The rapid and structured disassembly of plant proteomes during germination, senescence and defence are massive proteolytic events that underpin plant development and immunity. Surprisingly, however, the proteases responsible for these proteolytic events are yet unidentified. Because of their strong upregulation during proteolysis, papain-like cysteine proteases (PLCPs) are strong candidates. Indeed, chemical knock-out experiments indicate crucial roles for PLCPs in proteolysis. However, single and double mutants lacking PLCPs do not display proteolytic phenotypes, suggesting that they act redundantly (Lu et al., 2015; Pruzinska et al., 2016). The Arabidopsis genome encodes for 31 PLCPs that fall into nine different subfamilies (Richau et al., 2012). Members of several subfamilies are transcriptionally co-regulated, which predicts a cooperation or redundancy between PLCPs of different subfamilies.
The AIM OF THIS PROJECT is project is to unravel functions of the PLCP super family in the degradation of seed storage proteins, leaf senescence and hypersensitive cell death. The approach is to deplete multiple genes encoding PLCPs using genome editing combined with classical genetics and investigate the effect of PLCP depletion on protein degradation. We will investigate proteomes of mutant plants using PROTOMAP and TAILS to identify putative substrates and unravel redundant proteolytic cascades. We will compare this with substrate specificities of each PLCP determined by PICS (Huesgen & Overall, 2012). These techniques will be combined with protease activity profiling (Morimoto & Van der Hoorn, 2015) to monitor the effects of gene inactivation on the PLCP activity landscape. These activities will be combined with germination, senescence and disease assays to elucidate biological roles of the PLCPs.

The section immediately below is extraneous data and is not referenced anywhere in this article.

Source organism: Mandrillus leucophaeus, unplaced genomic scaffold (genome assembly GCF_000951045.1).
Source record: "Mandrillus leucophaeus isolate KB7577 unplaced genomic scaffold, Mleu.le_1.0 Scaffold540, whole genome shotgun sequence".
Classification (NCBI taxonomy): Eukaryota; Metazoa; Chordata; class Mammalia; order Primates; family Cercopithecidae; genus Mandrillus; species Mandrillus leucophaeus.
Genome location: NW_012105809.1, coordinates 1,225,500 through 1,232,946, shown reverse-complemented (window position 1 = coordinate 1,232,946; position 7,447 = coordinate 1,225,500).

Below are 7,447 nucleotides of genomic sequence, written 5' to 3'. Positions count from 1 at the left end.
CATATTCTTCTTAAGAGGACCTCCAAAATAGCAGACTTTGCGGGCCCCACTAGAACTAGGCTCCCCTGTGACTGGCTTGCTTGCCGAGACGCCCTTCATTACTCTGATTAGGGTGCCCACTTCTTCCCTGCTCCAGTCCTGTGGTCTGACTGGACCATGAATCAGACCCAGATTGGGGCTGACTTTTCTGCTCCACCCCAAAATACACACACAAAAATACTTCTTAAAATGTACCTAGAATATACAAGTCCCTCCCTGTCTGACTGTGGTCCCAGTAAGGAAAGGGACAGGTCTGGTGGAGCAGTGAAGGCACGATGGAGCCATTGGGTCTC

This is an exciting, challenging project for a devoted, inquisitive minded student with an appetite for protein biochemistry and genetics. Experience with molecular cloning is essential, and practice working with Arabidopsis and/or proteins is advantageous. The student will be part of a strong, dynamic interdisciplinary research team that exploits similar approaches to study proteolysis in other plants.
There are three application deadlines, but you are strongly encouraged to apply in November or January.
- Friday 16 November 2018
- Friday 25 January 2019
- Friday 1 March 2019
* Note: Applications must be submitted by 12 noon (midday) on these days.
Please ensure that you contact potential supervisors well in advance of these deadlines. Later applications may be considered if places are available.
Prospective students are encouraged to apply to the Oxford Interdisciplinary Bioscience DTP. International applicants are encouraged to explore scholarship options that are available to them through the University of Oxford, their home countries or organisations such as the Commonwealth Scholarship Commission.
Pruzinska, A., Shindo, T., Niessen, S., Kaschani, F., Toth, R., Millar, A. H., and Van der Hoorn, R. A. L. (2017) Major Cys protease activities are not essential for senescence in individually darkened Arabidopsis leaves. BMC Plant Biol. 17, 4.
Morimoto, K., and Van der Hoorn, R. A. L. (2016) The increasing impact of activity-based protein profiling in plant science. Plant Cell Physiol. 57, 446-461.
Lu, H., Chandrasekar, B., Oeljeklaus, J., Misas-Villamil, J. C., Wang, Z., Shindo, T., Bogyo, M., Kaiser, M., and Van der Hoorn, R. A. L. (2015) Subfamily-specific probes for Cys proteases display dynamic protease activities during seed germination. Plant Physiol. 168, 1462-1475.
Richau, K., Kaschani, F., Verdoes, M., Pansuriya, T. C., Niessen, S., Stüber, K., Overkleeft, H. S., Bogyo, M., and Van der Hoorn, R. A. L. (2012) Subclassification and biochemical analysis of plant papain-like cysteine proteases displays subfamily-specific characteristics. Plant Physiol. 158, 1583-1599.
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